Building on XPath
Originally its own notation
In its original drafts, XPointer was built on TEI pointers, a creation of the Text Encoding Initiative. As XSLT developed, and XPath became a separate spec, the draft was rewritten to take advantage of XPath. (This means the W3C only supports two families of document selectors - XPath/XPointer and CSS selectors - instead of three.)
A few simple extensions
XPointer has consistently supported the 'bare' fragment identifiers of HTML, mapping them to XML ID attributes. It also provides a notation for moving through the document tree using numbers.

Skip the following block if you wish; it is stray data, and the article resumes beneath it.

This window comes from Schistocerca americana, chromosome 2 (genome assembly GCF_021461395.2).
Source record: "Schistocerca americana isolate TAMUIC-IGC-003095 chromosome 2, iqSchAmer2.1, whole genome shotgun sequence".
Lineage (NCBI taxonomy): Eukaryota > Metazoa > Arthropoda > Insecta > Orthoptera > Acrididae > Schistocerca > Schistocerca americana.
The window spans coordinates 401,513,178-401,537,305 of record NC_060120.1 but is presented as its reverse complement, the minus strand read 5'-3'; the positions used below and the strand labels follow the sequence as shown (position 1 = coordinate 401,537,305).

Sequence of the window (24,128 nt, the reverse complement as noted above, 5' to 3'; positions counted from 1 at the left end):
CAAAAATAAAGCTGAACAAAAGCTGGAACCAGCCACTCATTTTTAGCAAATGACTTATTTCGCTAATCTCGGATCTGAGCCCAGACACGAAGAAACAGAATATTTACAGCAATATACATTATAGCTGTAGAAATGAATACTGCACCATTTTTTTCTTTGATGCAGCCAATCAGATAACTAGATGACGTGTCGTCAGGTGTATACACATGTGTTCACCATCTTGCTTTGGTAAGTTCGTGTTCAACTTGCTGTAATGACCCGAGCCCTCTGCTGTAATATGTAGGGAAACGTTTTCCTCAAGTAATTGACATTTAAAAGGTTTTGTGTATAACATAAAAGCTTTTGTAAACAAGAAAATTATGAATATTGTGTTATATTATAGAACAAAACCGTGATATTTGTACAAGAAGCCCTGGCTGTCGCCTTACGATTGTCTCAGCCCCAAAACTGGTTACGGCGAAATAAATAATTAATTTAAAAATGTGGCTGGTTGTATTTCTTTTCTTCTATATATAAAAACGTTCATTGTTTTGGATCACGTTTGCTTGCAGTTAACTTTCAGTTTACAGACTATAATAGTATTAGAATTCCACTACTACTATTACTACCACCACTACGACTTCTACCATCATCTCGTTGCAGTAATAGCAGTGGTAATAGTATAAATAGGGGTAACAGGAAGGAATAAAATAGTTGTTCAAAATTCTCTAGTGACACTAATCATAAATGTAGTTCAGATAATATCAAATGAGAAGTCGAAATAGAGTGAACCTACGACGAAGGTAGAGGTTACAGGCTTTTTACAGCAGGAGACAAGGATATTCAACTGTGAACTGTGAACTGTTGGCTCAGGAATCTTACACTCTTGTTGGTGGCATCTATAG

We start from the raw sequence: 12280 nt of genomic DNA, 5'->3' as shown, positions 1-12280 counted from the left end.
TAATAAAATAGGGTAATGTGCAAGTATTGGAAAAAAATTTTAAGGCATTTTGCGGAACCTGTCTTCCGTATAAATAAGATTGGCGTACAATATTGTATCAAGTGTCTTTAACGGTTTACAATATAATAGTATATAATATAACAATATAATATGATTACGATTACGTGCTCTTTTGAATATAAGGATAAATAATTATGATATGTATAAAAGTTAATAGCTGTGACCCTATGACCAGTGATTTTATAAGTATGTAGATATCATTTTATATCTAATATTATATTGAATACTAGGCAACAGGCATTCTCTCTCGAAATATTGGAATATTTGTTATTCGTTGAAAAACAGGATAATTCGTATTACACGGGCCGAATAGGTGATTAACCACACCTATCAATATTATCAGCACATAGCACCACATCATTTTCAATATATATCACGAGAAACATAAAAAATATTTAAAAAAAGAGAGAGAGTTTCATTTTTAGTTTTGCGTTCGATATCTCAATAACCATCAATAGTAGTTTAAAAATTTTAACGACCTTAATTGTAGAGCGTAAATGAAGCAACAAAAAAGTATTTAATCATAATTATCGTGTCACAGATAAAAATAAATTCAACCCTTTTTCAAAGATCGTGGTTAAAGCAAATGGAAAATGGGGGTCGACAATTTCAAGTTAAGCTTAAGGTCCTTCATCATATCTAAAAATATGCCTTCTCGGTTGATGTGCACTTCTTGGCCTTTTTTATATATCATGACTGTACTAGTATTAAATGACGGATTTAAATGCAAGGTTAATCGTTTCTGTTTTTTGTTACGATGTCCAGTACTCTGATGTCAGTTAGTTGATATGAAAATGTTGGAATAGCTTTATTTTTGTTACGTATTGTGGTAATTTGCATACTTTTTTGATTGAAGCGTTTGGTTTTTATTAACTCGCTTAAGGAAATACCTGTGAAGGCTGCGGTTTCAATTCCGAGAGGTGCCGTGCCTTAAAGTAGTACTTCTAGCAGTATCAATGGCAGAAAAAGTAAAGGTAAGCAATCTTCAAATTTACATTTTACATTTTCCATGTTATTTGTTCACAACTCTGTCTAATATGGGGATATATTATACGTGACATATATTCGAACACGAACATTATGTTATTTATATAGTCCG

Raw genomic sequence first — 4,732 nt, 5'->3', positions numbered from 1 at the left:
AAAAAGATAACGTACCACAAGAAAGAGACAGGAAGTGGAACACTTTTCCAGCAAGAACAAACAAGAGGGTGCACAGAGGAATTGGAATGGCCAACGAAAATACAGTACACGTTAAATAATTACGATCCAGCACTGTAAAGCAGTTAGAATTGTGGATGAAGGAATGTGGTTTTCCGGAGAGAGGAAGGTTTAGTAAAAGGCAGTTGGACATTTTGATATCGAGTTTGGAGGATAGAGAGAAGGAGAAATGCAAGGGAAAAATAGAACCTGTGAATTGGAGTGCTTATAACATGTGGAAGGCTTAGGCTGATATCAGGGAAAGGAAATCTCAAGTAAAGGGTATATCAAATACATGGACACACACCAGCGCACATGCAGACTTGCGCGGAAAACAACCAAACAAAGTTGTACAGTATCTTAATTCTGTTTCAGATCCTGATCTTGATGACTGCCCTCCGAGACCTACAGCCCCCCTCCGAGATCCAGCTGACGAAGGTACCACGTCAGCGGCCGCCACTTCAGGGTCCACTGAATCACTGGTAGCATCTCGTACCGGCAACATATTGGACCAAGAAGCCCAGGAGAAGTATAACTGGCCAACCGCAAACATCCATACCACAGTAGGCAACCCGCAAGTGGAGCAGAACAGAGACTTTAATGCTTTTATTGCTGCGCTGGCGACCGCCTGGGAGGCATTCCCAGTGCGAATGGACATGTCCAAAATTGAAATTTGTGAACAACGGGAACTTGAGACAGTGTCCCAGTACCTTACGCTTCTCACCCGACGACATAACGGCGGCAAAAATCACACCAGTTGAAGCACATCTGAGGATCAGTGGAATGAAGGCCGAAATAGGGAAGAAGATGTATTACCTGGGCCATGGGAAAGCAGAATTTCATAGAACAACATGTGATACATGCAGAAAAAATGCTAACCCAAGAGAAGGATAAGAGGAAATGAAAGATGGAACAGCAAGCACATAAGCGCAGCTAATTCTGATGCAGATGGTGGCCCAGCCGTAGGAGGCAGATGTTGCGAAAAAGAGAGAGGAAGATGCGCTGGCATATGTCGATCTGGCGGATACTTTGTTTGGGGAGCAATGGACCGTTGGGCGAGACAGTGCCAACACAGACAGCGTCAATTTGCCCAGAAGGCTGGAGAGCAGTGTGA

Sometimes pointing to a particular node in a document isn't exactly what you need - you just need to reference a particular point in the document.
Hypertext, like most document-oriented applications, isn't always clean. Links often need to cross node boundaries, and sometimes you want to be able to say things like "link every occurence of the word glycerin to its glossary entry". XPointer allows you to specify ranges between points and ranges identified by their string content.
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